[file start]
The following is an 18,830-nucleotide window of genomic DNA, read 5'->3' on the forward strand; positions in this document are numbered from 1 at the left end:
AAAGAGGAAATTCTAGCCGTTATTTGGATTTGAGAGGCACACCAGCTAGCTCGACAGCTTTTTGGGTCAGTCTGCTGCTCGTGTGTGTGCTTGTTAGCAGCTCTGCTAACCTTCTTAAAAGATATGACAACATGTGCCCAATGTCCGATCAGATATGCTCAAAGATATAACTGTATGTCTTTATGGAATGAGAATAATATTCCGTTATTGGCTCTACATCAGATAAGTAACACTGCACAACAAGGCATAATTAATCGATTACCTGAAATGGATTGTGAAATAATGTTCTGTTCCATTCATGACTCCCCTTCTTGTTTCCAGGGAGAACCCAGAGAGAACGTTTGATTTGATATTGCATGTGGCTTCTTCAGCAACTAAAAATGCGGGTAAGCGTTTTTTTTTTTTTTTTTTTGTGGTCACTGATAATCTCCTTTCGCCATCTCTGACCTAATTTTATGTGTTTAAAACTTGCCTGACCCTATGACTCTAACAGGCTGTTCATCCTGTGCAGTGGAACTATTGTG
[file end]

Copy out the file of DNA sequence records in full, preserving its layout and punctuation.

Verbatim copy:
The following is an 18,830-nucleotide window of genomic DNA, read 5'->3' on the forward strand; positions in this document are numbered from 1 at the left end:
AAAGAGGAAATTCTAGCCGTTATTTGGATTTGAGAGGCACACCAGCTAGCTCGACAGCTTTTTGGGTCAGTCTGCTGCTCGTGTGTGTGCTTGTTAGCAGCTCTGCTAACCTTCTTAAAAGATATGACAACATGTGCCCAATGTCCGATCAGATATGCTCAAAGATATAACTGTATGTCTTTATGGAATGAGAATAATATTCCGTTATTGGCTCTACATCAGATAAGTAACACTGCACAACAAGGCATAATTAATCGATTACCTGAAATGGATTGTGAAATAATGTTCTGTTCCATTCATGACTCCCCTTCTTGTTTCCAGGGAGAACCCAGAGAGAACGTTTGATTTGATATTGCATGTGGCTTCTTCAGCAACTAAAAATGCGGGTAAGCGTTTTTTTTTTTTTTTTTTTGTGGTCACTGATAATCTCCTTTCGCCATCTCTGACCTAATTTTATGTGTTTAAAACTTGCCTGACCCTATGACTCTAACAGGCTGTTCATCCTGTGCAGTGGAACTATTGTG